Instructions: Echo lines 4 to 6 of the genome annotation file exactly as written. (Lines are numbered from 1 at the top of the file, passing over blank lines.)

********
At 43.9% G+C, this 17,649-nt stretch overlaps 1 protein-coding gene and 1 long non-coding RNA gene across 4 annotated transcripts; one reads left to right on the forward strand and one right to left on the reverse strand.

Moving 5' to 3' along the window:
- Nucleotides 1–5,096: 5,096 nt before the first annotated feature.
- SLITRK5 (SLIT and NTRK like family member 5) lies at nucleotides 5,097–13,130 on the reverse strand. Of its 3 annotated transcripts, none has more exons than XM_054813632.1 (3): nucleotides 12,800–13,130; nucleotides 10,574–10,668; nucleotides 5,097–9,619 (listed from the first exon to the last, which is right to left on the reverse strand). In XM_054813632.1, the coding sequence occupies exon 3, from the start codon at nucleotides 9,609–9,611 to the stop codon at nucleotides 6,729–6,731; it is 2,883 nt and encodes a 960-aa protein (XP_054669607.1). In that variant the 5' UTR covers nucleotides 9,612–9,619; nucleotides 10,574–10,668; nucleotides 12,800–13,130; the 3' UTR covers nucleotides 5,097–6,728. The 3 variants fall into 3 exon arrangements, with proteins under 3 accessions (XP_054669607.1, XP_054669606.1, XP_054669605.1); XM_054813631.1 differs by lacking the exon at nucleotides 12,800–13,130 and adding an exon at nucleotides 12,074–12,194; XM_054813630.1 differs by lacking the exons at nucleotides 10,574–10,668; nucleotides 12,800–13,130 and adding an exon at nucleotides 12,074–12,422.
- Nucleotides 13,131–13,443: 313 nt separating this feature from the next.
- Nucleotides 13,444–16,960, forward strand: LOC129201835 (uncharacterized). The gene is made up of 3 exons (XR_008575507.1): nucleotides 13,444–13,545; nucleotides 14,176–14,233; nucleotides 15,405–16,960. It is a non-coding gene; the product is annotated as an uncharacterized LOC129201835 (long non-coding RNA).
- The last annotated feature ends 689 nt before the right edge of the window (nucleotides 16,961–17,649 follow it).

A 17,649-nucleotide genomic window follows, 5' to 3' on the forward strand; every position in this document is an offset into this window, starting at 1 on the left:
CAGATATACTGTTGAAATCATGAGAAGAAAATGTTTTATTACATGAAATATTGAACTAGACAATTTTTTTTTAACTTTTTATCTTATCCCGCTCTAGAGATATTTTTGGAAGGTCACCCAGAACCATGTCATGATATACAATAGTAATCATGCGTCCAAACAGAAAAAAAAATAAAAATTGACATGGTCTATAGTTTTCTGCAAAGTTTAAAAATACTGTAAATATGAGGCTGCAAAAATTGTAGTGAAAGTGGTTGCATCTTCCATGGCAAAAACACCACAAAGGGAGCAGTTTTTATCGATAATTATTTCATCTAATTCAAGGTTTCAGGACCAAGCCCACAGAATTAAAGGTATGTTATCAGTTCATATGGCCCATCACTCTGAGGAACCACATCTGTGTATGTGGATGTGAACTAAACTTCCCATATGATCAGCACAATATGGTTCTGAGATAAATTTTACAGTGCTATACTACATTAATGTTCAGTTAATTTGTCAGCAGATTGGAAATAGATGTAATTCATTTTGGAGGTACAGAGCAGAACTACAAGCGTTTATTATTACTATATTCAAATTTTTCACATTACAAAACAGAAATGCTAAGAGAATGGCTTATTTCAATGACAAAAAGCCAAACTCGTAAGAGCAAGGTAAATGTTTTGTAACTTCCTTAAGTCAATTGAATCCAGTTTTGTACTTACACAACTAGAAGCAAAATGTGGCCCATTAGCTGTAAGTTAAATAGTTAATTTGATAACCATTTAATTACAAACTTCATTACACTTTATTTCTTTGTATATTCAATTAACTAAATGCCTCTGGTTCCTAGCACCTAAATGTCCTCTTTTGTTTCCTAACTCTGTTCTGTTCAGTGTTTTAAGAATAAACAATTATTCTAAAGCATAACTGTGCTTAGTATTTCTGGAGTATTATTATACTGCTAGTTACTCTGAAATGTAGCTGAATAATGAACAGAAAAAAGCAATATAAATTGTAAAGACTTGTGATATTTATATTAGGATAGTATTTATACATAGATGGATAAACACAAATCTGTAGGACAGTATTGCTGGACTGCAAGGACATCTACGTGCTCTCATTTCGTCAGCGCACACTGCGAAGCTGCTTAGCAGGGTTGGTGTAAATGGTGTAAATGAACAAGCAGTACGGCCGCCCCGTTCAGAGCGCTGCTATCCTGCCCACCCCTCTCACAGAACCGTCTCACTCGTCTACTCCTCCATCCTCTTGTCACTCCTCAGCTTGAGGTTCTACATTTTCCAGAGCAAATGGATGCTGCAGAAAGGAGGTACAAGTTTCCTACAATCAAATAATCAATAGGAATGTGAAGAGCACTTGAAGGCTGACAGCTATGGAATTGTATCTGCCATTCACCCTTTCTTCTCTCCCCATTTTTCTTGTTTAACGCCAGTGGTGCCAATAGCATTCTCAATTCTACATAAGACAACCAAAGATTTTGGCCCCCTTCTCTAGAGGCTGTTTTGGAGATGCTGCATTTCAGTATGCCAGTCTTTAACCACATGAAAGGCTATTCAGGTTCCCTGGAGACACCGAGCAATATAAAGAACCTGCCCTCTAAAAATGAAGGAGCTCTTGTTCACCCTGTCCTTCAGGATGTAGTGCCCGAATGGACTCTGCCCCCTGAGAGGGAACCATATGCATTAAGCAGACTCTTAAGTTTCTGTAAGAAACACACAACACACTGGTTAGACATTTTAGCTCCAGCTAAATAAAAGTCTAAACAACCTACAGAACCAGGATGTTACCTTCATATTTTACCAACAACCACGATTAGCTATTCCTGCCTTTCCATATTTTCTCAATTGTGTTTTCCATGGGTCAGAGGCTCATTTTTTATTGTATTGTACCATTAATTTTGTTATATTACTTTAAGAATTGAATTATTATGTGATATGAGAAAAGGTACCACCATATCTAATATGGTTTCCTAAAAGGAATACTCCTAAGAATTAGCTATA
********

- SLITRK5 (SLIT and NTRK like family member 5) lies at nucleotides 5,097–13,130 on the reverse strand. Of its 3 annotated transcripts, none has more exons than XM_054813632.1 (3): nucleotides 12,800–13,130; nucleotides 10,574–10,668; nucleotides 5,097–9,619 (listed from the first exon to the last, which is right to left on the reverse strand). In XM_054813632.1, the coding sequence occupies exon 3, from the start codon at nucleotides 9,609–9,611 to the stop codon at nucleotides 6,729–6,731; it is 2,883 nt and encodes a 960-aa protein (XP_054669607.1). In that variant the 5' UTR covers nucleotides 9,612–9,619; nucleotides 10,574–10,668; nucleotides 12,800–13,130; the 3' UTR covers nucleotides 5,097–6,728. The 3 variants fall into 3 exon arrangements, with proteins under 3 accessions (XP_054669607.1, XP_054669606.1, XP_054669605.1); XM_054813631.1 differs by lacking the exon at nucleotides 12,800–13,130 and adding an exon at nucleotides 12,074–12,194; XM_054813630.1 differs by lacking the exons at nucleotides 10,574–10,668; nucleotides 12,800–13,130 and adding an exon at nucleotides 12,074–12,422.
- Nucleotides 13,131–13,443: 313 nt separating this feature from the next.
- Nucleotides 13,444–16,960, forward strand: LOC129201835 (uncharacterized). The gene is made up of 3 exons (XR_008575507.1): nucleotides 13,444–13,545; nucleotides 14,176–14,233; nucleotides 15,405–16,960. It is a non-coding gene; the product is annotated as an uncharacterized LOC129201835 (long non-coding RNA).